Part of this myth from the general public is based on the idea that maybe if you have access to the absolute best alcohol treatment in the world, that you could send an alcoholic there and they could somehow convince that alcoholic to want to stop drinking. Obviously this is not how it works. Yet this mindset persists among the general population. They sometimes believe that if you can afford the very best treatment available, then you can get better results and you can even find a rehab that will help to sway the mind of the alcoholic who may be “sitting on the fence” when it comes to quitting drinking. Unfortunately it does not work like that. There is no rehab in the world that helps people to want to quit drinking for themselves. If there was then we could safely apply the “cure” label to addiction. But that magic does not exist yet and therefore the disease of addiction is not yet cured. You can’t make someone want to stop drinking, and more than you can make them want to do anything else.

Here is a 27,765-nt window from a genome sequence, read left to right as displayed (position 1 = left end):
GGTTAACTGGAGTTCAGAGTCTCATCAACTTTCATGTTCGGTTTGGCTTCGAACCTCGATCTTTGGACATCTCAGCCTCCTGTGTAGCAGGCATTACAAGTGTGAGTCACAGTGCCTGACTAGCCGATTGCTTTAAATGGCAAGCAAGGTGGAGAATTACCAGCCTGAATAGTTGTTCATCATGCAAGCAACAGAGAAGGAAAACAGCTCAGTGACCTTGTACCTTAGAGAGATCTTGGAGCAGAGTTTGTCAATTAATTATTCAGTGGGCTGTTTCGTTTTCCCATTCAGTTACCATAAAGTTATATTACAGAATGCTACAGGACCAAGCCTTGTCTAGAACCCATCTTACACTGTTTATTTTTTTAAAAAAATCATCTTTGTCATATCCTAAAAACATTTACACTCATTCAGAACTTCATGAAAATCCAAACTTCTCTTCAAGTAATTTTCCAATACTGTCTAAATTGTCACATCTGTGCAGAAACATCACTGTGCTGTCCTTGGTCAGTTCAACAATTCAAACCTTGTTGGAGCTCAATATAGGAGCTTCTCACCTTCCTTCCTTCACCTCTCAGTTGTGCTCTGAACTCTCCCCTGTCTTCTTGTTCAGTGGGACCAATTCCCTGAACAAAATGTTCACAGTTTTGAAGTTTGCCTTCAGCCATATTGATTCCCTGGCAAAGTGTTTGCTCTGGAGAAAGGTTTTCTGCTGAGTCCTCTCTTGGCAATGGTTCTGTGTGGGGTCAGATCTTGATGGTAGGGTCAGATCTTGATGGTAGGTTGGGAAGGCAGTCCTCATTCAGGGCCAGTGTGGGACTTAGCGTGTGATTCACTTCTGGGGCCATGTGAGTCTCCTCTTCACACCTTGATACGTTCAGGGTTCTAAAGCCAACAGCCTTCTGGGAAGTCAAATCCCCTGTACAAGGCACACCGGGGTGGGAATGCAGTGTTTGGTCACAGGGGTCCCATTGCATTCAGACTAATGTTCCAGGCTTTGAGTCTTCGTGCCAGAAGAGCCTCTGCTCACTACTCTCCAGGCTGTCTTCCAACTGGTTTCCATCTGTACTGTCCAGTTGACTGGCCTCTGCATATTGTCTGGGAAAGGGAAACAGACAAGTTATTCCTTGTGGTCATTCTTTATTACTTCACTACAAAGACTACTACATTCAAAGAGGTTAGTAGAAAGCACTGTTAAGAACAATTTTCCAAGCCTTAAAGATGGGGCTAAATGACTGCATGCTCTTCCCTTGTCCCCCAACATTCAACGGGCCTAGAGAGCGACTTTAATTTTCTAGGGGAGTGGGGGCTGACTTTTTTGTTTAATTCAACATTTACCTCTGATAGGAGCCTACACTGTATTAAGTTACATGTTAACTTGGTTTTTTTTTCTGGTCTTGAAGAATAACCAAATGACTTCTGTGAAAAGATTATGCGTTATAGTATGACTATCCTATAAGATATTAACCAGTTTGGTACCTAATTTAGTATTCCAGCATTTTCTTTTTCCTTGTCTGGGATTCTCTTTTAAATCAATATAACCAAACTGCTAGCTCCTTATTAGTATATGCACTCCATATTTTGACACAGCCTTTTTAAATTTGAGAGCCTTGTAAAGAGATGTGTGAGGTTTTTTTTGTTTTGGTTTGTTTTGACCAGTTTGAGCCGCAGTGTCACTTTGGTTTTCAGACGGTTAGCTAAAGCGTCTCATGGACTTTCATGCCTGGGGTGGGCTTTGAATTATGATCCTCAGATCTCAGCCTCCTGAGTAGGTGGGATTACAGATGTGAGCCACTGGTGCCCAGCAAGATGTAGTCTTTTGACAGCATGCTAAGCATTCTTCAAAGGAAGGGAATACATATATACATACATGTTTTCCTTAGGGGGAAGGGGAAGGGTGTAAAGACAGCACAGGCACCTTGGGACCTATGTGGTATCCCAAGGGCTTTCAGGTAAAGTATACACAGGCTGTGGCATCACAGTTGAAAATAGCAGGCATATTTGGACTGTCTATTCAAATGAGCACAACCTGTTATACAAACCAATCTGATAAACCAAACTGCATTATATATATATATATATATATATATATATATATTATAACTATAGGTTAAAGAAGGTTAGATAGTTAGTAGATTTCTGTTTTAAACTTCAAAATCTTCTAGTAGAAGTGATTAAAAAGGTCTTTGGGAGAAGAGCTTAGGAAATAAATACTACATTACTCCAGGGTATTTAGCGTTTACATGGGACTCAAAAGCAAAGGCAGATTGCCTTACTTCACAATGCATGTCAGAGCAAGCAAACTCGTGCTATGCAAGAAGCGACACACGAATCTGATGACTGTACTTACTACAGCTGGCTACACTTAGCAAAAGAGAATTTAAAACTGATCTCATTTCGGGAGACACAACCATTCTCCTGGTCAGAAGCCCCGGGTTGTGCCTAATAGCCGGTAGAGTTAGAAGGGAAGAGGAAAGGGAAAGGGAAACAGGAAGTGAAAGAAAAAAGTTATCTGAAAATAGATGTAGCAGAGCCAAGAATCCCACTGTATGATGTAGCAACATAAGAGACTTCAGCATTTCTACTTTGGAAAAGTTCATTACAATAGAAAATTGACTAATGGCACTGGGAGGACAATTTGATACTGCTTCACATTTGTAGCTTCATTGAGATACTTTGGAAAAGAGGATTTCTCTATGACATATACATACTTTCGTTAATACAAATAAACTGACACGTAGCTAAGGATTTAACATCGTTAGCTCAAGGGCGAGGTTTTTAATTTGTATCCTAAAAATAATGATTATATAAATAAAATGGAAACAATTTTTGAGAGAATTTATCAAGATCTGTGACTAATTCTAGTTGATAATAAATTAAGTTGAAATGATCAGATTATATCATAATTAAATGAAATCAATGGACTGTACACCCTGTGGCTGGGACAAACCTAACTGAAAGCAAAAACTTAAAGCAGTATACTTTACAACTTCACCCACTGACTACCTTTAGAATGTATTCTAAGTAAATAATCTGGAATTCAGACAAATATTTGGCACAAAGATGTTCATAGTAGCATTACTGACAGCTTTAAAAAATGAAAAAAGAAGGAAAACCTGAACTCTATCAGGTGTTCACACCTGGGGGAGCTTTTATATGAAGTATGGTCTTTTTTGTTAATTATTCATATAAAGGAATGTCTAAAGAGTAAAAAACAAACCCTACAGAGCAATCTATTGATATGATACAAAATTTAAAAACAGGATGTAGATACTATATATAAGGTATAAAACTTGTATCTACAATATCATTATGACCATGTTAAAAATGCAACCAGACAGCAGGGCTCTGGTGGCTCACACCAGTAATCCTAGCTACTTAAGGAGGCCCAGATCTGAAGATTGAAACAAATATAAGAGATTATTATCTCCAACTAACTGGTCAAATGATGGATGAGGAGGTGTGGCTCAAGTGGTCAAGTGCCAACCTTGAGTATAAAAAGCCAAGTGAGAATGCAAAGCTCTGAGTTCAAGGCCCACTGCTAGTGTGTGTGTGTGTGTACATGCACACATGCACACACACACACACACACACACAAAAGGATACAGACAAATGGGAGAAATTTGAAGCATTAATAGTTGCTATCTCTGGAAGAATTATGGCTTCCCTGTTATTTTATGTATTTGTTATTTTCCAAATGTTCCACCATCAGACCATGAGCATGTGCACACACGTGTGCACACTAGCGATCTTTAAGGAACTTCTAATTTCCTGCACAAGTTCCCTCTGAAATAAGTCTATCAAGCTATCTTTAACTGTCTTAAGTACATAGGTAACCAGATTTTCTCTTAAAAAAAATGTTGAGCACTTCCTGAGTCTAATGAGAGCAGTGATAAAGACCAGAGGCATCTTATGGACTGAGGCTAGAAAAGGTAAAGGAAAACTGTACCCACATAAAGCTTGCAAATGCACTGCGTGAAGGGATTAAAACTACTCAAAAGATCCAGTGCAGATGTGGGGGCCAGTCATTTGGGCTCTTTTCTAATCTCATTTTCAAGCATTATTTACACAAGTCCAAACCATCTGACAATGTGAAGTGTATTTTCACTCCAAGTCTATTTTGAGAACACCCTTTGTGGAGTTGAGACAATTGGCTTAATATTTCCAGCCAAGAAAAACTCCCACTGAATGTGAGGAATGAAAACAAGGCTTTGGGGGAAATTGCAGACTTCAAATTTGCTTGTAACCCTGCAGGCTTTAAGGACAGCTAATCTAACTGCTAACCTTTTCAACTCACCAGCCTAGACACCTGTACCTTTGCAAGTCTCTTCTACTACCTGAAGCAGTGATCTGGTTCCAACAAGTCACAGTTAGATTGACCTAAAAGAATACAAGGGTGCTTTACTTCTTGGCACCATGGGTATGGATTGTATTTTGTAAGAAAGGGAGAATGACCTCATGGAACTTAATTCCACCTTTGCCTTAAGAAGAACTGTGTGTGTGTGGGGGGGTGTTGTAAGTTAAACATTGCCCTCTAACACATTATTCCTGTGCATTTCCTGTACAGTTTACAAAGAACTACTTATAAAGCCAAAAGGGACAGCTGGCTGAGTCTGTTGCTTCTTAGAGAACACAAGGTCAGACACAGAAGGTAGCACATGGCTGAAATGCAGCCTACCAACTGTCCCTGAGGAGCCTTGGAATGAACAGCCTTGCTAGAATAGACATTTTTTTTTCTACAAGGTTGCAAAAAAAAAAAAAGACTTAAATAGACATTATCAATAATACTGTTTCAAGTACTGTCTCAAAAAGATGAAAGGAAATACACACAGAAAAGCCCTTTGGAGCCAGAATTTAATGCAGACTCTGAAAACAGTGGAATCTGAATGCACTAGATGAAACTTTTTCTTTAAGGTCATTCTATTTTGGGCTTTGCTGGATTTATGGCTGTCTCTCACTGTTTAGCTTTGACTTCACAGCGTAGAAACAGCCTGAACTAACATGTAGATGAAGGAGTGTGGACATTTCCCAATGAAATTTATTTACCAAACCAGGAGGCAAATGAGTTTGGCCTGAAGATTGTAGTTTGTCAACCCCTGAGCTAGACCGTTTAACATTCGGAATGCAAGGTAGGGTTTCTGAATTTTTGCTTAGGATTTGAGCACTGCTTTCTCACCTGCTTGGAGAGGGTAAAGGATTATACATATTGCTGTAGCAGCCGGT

Long story short, nobody is truly “cured” of alcoholism or drug addiction. What can happen is that they can surrender, decide that they want to change their life, and then work on recovery every single day in order to remain sober. Could a person doing this possibly stay clean and sober until they day that they die? Sure. But they are not cured. The person who dies clean and sober was not “cured” any more than the alcoholic who relapses after twenty days being dry. Neither person was cured. The one who stayed sober until they died simply kept doing everything that they could in order to avoid drinking.
One. Day. At. A. Time.
I am sure you have heard that phrase before, yes?
No one is cured. All we have is a daily reprieve from addiction. Take one sip and the madness starts all over again. As if it never even ended.
Here is why wild discrepancies in success rates are the norm
So you want to know how many people are successful after leaving rehab?
It is a difficult number to pin down. If you do a bit of research you will come up with all sorts of different figures and facts.